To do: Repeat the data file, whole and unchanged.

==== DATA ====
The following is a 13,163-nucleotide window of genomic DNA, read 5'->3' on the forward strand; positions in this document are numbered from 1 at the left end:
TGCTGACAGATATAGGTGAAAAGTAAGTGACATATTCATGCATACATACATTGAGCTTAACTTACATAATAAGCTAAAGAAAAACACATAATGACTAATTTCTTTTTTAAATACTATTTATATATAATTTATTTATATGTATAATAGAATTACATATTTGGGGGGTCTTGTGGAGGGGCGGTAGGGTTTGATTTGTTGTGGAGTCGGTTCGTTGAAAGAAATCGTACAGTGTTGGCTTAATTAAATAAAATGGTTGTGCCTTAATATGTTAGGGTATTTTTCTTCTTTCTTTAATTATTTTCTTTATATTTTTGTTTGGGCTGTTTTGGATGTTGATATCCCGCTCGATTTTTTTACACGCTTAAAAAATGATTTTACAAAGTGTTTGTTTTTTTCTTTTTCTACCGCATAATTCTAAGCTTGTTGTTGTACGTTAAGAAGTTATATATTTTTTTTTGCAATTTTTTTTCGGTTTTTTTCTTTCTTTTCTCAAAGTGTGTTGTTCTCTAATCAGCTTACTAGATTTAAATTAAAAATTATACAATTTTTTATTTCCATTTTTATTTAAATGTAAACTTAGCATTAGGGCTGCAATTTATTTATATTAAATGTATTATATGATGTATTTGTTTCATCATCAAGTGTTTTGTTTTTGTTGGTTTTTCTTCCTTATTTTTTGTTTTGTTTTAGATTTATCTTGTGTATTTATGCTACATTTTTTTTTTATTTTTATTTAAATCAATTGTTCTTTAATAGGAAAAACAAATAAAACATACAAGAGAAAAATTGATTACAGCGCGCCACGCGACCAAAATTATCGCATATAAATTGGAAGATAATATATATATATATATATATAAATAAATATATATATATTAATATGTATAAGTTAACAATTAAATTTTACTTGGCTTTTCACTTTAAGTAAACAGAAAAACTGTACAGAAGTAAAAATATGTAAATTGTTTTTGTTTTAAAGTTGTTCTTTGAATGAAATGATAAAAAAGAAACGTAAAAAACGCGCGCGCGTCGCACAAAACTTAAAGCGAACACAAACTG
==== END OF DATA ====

The following is a 13,163-nucleotide window of genomic DNA, read 5'->3' on the forward strand; positions in this document are numbered from 1 at the left end:
TGCTGACAGATATAGGTGAAAAGTAAGTGACATATTCATGCATACATACATTGAGCTTAACTTACATAATAAGCTAAAGAAAAACACATAATGACTAATTTCTTTTTTAAATACTATTTATATATAATTTATTTATATGTATAATAGAATTACATATTTGGGGGGTCTTGTGGAGGGGCGGTAGGGTTTGATTTGTTGTGGAGTCGGTTCGTTGAAAGAAATCGTACAGTGTTGGCTTAATTAAATAAAATGGTTGTGCCTTAATATGTTAGGGTATTTTTCTTCTTTCTTTAATTATTTTCTTTATATTTTTGTTTGGGCTGTTTTGGATGTTGATATCCCGCTCGATTTTTTTACACGCTTAAAAAATGATTTTACAAAGTGTTTGTTTTTTTCTTTTTCTACCGCATAATTCTAAGCTTGTTGTTGTACGTTAAGAAGTTATATATTTTTTTTTGCAATTTTTTTTCGGTTTTTTTCTTTCTTTTCTCAAAGTGTGTTGTTCTCTAATCAGCTTACTAGATTTAAATTAAAAATTATACAATTTTTTATTTCCATTTTTATTTAAATGTAAACTTAGCATTAGGGCTGCAATTTATTTATATTAAATGTATTATATGATGTATTTGTTTCATCATCAAGTGTTTTGTTTTTGTTGGTTTTTCTTCCTTATTTTTTGTTTTGTTTTAGATTTATCTTGTGTATTTATGCTACATTTTTTTTTTATTTTTATTTAAATCAATTGTTCTTTAATAGGAAAAACAAATAAAACATACAAGAGAAAAATTGATTACAGCGCGCCACGCGACCAAAATTATCGCATATAAATTGGAAGATAATATATATATATATATATATAAATAAATATATATATATTAATATGTATAAGTTAACAATTAAATTTTACTTGGCTTTTCACTTTAAGTAAACAGAAAAACTGTACAGAAGTAAAAATATGTAAATTGTTTTTGTTTTAAAGTTGTTCTTTGAATGAAATGATAAAAAAGAAACGTAAAAAACGCGCGCGCGTCGCACAAAACTTAAAGCGAACACAAACTG